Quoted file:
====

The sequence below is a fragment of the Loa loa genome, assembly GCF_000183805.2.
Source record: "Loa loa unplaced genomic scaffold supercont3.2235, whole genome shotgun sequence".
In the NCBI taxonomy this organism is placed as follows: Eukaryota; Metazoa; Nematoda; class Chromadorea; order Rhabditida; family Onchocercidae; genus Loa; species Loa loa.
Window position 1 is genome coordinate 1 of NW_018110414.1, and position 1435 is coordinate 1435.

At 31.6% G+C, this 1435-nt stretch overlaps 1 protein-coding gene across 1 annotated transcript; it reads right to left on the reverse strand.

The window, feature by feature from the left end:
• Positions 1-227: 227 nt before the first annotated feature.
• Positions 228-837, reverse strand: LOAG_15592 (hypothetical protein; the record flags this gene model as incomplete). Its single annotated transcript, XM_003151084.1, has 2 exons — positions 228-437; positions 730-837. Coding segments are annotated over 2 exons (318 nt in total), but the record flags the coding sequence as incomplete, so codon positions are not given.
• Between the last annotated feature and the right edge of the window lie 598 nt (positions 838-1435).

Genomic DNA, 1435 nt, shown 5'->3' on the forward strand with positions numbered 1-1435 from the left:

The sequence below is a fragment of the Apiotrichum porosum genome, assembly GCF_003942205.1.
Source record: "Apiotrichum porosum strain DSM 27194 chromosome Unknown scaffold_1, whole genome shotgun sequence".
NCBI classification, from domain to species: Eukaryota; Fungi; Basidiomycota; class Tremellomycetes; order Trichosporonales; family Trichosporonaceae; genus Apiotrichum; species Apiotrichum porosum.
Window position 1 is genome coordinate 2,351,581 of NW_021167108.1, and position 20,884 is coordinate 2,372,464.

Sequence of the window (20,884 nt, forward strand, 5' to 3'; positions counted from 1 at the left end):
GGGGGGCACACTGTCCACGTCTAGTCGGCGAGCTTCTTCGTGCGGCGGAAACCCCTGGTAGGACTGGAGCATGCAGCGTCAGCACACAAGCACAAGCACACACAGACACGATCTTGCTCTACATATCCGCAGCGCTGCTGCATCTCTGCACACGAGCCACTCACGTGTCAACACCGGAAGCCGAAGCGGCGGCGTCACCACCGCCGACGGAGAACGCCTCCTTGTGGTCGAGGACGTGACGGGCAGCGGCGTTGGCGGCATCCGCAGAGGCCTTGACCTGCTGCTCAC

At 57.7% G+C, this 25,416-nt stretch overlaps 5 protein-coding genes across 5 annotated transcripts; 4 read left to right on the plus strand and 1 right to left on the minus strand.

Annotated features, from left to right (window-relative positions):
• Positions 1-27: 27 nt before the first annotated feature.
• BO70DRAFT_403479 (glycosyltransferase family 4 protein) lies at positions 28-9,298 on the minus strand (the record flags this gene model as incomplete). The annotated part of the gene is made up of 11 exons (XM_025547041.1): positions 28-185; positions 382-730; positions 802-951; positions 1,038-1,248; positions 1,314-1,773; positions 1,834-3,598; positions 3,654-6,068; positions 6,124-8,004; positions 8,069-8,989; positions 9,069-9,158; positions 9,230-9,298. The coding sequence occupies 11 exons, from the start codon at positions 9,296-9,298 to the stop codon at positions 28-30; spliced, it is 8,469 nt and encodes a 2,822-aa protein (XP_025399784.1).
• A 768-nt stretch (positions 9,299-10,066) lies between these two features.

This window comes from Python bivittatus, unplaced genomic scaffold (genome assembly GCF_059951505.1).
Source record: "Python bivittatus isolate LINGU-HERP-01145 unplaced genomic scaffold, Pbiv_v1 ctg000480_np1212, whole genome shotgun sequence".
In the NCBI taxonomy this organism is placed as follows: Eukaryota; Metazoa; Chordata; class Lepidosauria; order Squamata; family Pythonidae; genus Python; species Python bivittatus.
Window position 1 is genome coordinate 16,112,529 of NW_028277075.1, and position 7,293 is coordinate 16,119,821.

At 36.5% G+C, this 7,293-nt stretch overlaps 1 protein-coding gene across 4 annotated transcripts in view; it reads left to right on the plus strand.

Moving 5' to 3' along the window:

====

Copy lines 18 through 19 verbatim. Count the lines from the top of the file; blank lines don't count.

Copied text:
Annotated features, from left to right (window-relative positions):
• Positions 1-27: 27 nt before the first annotated feature.